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Soc Sci Med. 2014 Jun;110:65-73. doi: 10.1016/j.socscimed.2014.03.032. Epub 2014 Mar 29.

Assessing access to care for transgender and gender nonconforming people: a consideration of diversity in combating discrimination.

Author information

1
Department of Social and Behavioral Sciences, University of California, San Francisco, 3333 California St, Suite #455, San Francisco, CA 94118, United States. Electronic address: Taylor.Cruz@ucsf.edu.

Abstract

Transgender and gender nonconforming people face stigma and discrimination from a wide variety of sources and through numerous social realms. Stigma and discrimination originating from biomedicine and health care provision may impact this group's access to primary care. Such stigma and discrimination may originate not only from direct events and past negative experiences, but also through medicine's role in providing treatments of transitioning, the development of formal diagnoses to provide access to such treatments, and the medical language used to describe this diverse group. This paper examines the postponement of primary curative care among this marginalized group of people by drawing from the National Transgender Discrimination Survey, one of the largest available datasets for this underserved group. This paper also proposes an innovate categorization system to account for differences in self-conceptualization and identity, which has been of considerable concern for transgender and gender nonconforming communities but remains underexplored in social and health research. Results suggest that experience, identity, state of transition, and disclosure of transgender or gender nonconforming status are associated with postponement due to discrimination. Other findings suggest that postponement associated with primary place of seeking care and health insurance has ties to both discrimination and affordability. These findings highlight the importance of combating stigma and discrimination generated from within or experienced at sites of biomedicine or health care provision in improving access to care for this group of people. Improving access to care for all gender variant people requires a critical evaluation of existing research practices and health care provision to ensure that care is tailored as needed to each person's perspective in relation to larger social processes.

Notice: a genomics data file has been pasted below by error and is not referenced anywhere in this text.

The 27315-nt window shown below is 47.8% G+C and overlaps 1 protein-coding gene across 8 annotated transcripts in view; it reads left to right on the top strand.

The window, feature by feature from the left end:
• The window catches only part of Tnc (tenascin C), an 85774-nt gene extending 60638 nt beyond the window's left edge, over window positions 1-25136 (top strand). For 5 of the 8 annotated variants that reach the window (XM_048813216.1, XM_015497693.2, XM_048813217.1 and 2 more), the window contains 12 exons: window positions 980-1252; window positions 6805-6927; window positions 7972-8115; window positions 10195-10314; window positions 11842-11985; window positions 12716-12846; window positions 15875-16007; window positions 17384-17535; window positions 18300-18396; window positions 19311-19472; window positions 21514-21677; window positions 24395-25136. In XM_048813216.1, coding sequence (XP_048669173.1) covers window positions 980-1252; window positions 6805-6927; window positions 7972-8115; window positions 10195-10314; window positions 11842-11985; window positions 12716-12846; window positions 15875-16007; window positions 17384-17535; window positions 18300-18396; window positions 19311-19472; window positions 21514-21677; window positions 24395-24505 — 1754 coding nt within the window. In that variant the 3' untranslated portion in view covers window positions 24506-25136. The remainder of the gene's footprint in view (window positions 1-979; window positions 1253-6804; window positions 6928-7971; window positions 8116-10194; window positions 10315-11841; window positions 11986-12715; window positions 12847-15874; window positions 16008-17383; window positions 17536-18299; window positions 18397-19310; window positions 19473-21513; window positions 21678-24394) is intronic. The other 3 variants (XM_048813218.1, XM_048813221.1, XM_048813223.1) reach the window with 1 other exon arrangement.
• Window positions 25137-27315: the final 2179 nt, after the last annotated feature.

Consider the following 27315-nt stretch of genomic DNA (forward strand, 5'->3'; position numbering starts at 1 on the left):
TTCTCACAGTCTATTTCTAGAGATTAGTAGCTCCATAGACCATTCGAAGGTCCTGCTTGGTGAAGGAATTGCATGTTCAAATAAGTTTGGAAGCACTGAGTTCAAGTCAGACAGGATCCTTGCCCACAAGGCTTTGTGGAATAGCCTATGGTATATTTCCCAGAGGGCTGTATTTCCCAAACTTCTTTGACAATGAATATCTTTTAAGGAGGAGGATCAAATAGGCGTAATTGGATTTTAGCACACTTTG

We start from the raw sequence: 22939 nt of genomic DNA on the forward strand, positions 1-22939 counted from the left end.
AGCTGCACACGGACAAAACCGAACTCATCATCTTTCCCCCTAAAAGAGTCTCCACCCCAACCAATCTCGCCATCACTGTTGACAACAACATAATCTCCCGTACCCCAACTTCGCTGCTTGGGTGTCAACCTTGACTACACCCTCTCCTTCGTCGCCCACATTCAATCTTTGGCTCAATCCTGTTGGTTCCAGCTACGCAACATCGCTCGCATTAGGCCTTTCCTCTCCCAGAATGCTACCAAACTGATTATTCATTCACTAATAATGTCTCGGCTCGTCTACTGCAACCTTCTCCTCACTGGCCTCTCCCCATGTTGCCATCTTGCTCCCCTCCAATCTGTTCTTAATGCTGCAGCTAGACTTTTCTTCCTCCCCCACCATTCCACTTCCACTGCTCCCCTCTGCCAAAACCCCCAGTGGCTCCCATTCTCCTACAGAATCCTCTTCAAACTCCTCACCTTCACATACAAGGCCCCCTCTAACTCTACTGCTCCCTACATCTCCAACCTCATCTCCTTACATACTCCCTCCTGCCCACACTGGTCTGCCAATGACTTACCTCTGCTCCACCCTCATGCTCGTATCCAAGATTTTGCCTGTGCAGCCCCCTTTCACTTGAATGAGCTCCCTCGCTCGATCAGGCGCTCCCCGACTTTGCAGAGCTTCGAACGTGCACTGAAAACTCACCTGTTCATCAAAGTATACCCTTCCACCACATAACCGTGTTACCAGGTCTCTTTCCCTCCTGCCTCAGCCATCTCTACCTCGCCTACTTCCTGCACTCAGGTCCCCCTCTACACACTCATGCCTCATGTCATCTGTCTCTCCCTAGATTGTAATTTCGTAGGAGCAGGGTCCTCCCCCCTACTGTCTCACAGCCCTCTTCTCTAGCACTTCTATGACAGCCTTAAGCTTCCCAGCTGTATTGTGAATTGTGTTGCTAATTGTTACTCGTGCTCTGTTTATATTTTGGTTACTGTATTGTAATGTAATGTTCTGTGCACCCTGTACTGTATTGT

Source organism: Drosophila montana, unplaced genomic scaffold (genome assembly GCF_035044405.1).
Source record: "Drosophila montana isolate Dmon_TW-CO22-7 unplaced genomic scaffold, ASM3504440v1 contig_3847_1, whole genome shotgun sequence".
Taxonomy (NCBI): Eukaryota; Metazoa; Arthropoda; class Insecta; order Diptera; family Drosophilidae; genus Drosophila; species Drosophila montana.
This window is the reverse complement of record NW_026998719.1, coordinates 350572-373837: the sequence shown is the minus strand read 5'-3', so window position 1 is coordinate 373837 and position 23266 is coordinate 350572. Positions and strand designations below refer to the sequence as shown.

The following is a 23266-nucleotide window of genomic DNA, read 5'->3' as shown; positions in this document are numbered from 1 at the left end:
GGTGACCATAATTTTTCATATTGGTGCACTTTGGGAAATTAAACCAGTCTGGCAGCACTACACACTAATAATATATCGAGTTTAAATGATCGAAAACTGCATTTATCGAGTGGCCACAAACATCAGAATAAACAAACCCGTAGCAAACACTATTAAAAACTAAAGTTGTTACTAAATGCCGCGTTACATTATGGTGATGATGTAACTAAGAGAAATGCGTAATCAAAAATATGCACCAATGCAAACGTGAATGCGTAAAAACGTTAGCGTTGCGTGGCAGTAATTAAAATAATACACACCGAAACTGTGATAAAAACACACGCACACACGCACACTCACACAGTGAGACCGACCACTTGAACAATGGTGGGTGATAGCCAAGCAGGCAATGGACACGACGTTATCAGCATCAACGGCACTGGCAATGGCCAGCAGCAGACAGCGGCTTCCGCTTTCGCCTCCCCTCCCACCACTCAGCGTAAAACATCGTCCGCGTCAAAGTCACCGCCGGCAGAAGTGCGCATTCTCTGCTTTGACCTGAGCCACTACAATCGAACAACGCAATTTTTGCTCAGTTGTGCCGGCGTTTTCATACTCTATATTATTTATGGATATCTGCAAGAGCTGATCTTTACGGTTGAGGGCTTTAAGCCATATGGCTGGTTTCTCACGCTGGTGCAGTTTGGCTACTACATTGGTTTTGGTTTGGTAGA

KEYWORDS:

Access to care; Gender nonconforming; Stigma; Transgender; United States

PMID:
24727533
DOI:
10.1016/j.socscimed.2014.03.032
[Indexed for MEDLINE]
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